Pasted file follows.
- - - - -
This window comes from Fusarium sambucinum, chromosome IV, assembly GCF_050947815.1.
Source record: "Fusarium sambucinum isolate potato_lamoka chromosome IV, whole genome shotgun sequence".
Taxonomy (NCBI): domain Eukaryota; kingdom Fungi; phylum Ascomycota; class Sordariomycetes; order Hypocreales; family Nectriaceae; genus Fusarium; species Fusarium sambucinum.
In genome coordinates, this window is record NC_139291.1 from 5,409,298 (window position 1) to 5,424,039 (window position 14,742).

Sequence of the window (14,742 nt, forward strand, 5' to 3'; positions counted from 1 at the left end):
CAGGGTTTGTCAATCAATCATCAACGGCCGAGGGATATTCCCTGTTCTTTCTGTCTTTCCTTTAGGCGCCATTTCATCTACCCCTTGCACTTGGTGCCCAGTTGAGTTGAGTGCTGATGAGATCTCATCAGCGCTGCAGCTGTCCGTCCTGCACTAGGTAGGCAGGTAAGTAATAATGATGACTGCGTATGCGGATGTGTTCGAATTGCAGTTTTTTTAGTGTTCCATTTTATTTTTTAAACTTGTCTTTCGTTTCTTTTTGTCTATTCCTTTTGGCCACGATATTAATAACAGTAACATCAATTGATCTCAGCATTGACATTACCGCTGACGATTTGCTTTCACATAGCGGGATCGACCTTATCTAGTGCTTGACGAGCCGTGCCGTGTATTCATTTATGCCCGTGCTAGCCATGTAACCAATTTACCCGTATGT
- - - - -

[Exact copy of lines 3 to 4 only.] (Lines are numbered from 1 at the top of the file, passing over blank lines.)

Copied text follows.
Taxonomy (NCBI): domain Eukaryota; kingdom Fungi; phylum Ascomycota; class Sordariomycetes; order Hypocreales; family Nectriaceae; genus Fusarium; species Fusarium sambucinum.
In genome coordinates, this window is record NC_139291.1 from 5,409,298 (window position 1) to 5,424,039 (window position 14,742).